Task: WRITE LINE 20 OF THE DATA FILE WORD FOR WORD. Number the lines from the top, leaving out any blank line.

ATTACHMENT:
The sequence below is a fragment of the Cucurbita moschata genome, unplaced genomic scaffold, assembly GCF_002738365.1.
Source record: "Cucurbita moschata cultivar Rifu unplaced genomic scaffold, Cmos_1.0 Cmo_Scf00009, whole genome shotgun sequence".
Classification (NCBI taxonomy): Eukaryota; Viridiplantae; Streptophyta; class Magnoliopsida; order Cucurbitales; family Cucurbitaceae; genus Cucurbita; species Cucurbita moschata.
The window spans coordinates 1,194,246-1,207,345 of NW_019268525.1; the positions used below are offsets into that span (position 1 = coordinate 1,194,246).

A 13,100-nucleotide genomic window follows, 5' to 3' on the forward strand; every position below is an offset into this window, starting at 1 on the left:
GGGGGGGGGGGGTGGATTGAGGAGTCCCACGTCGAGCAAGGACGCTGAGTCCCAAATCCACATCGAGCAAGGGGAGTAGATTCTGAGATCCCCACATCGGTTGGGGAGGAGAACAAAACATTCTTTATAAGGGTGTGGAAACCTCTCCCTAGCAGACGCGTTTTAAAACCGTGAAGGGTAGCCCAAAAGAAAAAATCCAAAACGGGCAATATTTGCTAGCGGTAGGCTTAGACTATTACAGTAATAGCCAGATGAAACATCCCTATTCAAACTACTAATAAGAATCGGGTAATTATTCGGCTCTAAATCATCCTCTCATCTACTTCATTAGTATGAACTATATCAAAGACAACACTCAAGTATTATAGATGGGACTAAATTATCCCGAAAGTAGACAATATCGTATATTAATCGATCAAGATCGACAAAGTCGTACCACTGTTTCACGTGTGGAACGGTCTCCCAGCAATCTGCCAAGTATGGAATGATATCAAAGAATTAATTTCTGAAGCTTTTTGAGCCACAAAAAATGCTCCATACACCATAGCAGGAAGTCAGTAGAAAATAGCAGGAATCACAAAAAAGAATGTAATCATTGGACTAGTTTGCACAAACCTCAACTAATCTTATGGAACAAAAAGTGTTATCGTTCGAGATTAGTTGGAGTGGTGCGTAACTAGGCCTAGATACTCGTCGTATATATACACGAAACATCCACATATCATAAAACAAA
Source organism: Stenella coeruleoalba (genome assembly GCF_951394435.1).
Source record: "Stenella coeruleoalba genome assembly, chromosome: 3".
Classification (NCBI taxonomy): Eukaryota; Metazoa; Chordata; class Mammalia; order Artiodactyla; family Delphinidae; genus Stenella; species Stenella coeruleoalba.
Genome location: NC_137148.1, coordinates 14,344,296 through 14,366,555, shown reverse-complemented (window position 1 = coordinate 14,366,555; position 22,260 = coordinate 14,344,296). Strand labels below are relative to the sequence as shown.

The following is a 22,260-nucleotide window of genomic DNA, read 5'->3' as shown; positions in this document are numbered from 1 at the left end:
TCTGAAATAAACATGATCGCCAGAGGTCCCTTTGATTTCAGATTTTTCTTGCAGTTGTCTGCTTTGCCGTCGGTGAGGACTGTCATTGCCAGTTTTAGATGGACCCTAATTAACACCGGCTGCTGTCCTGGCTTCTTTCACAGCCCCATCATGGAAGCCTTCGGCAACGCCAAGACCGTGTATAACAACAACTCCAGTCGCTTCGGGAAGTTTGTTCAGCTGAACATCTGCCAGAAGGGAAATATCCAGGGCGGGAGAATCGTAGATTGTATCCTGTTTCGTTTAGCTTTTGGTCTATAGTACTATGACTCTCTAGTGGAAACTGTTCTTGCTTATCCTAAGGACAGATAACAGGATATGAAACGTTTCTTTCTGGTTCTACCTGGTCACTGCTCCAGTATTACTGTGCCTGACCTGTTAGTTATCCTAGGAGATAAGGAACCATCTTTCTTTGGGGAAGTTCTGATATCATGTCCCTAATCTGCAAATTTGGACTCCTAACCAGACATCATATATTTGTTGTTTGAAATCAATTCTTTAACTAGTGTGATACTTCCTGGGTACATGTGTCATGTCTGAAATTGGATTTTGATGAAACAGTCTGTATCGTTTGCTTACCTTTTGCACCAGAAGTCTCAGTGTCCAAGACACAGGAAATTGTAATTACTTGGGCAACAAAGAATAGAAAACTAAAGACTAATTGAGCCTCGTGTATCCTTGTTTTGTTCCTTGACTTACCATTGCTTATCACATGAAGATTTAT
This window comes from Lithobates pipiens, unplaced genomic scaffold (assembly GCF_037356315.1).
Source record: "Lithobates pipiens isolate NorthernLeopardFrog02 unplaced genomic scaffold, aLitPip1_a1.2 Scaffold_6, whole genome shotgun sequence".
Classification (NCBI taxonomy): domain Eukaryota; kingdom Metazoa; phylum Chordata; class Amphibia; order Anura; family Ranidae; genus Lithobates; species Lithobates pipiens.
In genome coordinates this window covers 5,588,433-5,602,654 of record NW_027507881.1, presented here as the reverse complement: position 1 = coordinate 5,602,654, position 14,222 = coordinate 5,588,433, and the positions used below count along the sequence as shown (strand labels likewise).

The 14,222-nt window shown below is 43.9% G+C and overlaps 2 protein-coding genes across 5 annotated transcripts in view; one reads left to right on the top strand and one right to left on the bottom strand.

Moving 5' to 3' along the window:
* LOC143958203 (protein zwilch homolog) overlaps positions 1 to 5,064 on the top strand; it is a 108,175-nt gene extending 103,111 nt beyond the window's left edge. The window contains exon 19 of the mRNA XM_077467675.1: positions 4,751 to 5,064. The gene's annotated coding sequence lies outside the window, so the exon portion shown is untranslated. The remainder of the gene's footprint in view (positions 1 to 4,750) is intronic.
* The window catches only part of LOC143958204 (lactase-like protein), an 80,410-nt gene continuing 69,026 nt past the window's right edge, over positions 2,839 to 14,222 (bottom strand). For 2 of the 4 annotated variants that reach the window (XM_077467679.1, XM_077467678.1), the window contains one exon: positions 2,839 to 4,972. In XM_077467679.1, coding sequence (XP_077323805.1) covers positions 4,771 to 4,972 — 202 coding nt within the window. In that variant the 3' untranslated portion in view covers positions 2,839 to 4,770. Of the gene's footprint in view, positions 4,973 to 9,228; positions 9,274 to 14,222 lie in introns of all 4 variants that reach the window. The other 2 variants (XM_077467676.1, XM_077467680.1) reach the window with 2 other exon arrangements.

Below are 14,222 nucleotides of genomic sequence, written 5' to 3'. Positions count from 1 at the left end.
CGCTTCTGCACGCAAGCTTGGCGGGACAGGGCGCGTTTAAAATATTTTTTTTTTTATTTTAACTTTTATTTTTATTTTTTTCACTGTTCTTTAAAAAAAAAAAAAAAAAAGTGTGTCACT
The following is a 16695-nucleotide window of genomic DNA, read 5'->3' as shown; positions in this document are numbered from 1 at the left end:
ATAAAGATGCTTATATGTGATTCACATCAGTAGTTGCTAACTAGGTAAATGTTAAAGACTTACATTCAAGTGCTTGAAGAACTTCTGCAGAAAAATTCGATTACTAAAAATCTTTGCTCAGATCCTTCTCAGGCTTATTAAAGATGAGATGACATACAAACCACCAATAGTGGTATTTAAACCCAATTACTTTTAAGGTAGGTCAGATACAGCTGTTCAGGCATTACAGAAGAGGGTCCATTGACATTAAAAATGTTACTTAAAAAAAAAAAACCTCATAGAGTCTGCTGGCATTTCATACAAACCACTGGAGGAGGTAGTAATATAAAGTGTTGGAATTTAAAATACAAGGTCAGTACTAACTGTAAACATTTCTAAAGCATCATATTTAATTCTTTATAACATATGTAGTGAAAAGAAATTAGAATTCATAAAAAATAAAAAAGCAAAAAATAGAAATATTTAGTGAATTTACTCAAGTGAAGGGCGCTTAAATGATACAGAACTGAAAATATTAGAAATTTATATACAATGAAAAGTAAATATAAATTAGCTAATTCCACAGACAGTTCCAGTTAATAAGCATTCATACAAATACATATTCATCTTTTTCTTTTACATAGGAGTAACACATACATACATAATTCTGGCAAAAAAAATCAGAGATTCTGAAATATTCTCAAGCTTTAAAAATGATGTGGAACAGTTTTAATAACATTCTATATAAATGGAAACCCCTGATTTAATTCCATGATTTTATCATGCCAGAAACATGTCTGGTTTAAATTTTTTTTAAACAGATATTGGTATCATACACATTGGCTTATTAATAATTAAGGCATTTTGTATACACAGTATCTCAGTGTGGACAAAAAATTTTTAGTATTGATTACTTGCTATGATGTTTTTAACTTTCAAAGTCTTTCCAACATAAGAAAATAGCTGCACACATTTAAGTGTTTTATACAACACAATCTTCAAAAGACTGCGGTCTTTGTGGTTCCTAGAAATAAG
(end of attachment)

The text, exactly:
* The window catches only part of LOC143958204 (lactase-like protein), an 80,410-nt gene continuing 69,026 nt past the window's right edge, over positions 2,839 to 14,222 (bottom strand). For 2 of the 4 annotated variants that reach the window (XM_077467679.1, XM_077467678.1), the window contains one exon: positions 2,839 to 4,972. In XM_077467679.1, coding sequence (XP_077323805.1) covers positions 4,771 to 4,972 — 202 coding nt within the window. In that variant the 3' untranslated portion in view covers positions 2,839 to 4,770. Of the gene's footprint in view, positions 4,973 to 9,228; positions 9,274 to 14,222 lie in introns of all 4 variants that reach the window. The other 2 variants (XM_077467676.1, XM_077467680.1) reach the window with 2 other exon arrangements.